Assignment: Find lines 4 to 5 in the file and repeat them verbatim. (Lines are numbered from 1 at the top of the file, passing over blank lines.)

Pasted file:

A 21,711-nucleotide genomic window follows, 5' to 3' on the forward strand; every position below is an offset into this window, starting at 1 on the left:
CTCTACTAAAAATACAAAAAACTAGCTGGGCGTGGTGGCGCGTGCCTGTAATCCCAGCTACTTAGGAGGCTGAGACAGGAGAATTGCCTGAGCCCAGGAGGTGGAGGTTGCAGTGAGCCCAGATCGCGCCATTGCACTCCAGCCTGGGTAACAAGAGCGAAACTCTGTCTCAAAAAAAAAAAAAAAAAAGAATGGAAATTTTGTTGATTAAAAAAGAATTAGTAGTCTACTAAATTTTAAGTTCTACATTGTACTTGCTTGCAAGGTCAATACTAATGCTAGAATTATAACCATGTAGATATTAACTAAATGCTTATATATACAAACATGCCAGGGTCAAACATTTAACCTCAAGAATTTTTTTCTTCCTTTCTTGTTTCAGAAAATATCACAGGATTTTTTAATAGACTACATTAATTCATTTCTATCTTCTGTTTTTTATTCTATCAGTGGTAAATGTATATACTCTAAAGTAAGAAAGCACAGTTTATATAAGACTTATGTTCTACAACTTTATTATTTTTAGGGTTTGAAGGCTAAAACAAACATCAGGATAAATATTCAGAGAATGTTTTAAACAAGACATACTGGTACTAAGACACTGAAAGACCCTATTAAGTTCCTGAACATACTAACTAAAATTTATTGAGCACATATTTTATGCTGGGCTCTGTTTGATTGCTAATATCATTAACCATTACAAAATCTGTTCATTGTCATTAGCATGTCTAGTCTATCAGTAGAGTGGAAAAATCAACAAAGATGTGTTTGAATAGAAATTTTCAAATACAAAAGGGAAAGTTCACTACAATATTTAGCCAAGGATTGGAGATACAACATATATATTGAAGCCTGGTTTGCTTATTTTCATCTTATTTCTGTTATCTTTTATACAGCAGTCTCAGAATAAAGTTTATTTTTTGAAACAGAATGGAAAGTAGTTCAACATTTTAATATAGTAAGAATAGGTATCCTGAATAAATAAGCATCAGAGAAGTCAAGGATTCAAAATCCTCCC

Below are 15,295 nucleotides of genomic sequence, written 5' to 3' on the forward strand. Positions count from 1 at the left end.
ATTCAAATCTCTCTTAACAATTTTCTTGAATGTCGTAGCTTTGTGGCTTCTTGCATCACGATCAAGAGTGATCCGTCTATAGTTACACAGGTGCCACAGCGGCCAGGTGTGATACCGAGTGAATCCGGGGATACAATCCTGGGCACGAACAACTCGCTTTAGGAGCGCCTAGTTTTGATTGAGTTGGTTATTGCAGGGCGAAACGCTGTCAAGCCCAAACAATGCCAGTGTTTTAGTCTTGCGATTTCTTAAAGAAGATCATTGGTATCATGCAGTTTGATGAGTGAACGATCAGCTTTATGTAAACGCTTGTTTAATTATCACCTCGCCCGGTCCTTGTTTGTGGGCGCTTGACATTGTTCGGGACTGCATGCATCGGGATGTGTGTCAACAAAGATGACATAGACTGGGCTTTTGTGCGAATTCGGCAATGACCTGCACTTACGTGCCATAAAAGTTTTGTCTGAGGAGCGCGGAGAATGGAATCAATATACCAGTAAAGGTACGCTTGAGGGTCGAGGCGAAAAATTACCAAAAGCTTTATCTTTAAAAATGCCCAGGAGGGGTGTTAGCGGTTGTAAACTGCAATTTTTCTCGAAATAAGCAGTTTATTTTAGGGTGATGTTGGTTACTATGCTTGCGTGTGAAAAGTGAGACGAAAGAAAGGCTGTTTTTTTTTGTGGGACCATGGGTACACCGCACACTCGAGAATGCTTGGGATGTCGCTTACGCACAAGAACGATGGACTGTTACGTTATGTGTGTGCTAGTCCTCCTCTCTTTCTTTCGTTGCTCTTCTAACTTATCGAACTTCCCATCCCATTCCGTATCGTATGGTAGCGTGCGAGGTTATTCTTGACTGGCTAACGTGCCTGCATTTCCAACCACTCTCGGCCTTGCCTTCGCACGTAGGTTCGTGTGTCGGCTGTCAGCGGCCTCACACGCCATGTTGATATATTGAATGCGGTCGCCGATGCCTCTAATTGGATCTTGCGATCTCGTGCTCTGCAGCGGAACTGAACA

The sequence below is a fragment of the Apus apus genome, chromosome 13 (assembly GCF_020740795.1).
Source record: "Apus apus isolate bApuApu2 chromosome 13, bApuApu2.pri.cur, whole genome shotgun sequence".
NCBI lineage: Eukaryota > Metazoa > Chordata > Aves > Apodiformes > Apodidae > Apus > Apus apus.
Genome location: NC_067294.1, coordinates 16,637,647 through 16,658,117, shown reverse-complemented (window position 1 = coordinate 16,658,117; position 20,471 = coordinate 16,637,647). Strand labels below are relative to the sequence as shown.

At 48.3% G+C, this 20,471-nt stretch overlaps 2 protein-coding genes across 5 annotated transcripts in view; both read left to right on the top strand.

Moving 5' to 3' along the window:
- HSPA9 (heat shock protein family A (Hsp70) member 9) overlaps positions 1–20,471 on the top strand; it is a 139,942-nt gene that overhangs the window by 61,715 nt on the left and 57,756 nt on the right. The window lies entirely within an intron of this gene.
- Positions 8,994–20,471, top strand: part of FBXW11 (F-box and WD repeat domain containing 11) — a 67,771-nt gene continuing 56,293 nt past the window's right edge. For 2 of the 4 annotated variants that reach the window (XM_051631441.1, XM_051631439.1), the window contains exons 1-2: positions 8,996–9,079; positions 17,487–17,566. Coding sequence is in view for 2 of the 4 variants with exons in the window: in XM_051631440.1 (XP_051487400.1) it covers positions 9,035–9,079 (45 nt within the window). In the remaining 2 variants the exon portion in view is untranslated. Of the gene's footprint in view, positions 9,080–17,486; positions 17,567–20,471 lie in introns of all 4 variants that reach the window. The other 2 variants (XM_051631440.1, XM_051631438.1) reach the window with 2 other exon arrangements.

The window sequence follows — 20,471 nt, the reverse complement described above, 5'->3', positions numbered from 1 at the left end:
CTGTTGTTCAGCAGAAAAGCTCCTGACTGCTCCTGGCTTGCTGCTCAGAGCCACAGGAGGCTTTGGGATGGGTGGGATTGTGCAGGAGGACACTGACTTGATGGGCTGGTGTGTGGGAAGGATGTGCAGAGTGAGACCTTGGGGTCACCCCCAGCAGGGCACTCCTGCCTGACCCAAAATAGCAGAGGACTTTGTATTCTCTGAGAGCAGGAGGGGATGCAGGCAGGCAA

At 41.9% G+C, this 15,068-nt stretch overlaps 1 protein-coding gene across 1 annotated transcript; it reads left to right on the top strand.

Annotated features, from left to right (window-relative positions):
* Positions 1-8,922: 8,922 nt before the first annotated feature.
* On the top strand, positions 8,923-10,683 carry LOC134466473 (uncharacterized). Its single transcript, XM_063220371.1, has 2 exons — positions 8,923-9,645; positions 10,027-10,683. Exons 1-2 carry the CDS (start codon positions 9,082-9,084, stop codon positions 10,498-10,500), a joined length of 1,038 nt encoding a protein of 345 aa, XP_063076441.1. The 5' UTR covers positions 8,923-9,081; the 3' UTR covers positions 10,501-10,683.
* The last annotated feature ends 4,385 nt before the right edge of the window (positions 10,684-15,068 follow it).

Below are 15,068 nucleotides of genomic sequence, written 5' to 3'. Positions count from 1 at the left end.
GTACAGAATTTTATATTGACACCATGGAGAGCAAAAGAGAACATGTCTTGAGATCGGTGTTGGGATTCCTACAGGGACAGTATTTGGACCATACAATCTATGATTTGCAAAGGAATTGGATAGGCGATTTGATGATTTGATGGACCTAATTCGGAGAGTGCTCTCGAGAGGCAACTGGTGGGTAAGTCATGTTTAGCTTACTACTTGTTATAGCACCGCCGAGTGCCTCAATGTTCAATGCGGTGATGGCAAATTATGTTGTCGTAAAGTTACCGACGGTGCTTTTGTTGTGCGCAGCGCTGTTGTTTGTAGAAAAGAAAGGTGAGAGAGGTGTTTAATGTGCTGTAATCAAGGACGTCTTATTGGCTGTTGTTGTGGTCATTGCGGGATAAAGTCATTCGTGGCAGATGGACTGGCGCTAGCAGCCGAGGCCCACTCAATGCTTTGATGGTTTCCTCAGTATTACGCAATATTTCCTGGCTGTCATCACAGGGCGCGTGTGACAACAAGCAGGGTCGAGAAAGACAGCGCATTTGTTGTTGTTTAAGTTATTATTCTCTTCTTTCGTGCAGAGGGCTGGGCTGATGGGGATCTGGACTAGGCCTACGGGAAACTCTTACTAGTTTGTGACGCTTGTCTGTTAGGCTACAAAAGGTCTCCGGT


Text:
ATTCAAATCTCTCTTAACAATTTTCTTGAATGTCGTAGCTTTGTGGCTTCTTGCATCACGATCAAGAGTGATCCGTCTATAGTTACACAGGTGCCACAGCGGCCAGGTGTGATACCGAGTGAATCCGGGGATACAATCCTGGGCACGAACAACTCGCTTTAGGAGCGCCTAGTTTTGATTGAGTTGGTTATTGCAGGGCGAAACGCTGTCAAGCCCAAACAATGCCAGTGTTTTAGTCTTGCGATTTCTTAAAGAAGATCATTGGTATCATGCAGTTTGATGAGTGAACGATCAGCTTTATGTAAACGCTTGTTTAATTATCACCTCGCCCGGTCCTTGTTTGTGGGCGCTTGACATTGTTCGGGACTGCATGCATCGGGATGTGTGTCAACAAAGATGACATAGACTGGGCTTTTGTGCGAATTCGGCAATGACCTGCACTTACGTGCCATAAAAGTTTTGTCTGAGGAGCGCGGAGAATGGAATCAATATACCAGTAAAGGTACGCTTGAGGGTCGAGGCGAAAAATTACCAAAAGCTTTATCTTTAAAAATGCCCAGGAGGGGTGTTAGCGGTTGTAAACTGCAATTTTTCTCGAAATAAGCAGTTTATTTTAGGGTGATGTTGGTTACTATGCTTGCGTGTGAAAAGTGAGACGAAAGAAAGGCTGTTTTTTTTTGTGGGACCATGGGTACACCGCACACTCGAGAATGCTTGGGATGTCGCTTACGCACAAGAACGATGGACTGTTACGTTATGTGTGTGCTAGTCCTCCTCTCTTTCTTTCGTTGCTCTTCTAACTTATCGAACTTCCCATCCCATTCCGTATCGTATGGTAGCGTGCGAGGTTATTCTTGACTGGCTAACGTGCCTGCATTTCCAACCACTCTCGGCCTTGCCTTCGCACGTAGGTTCGTGTGTCGGCTGTCAGCGGCCTCACACGCCATGTTGATATATTGAATGCGGTCGCCGATGCCTCTAATTGGATCTTGCGATCTCGTGCTCTGCAGCGGAACTGAACA

The sequence below is a fragment of the Apus apus genome, chromosome 13 (assembly GCF_020740795.1).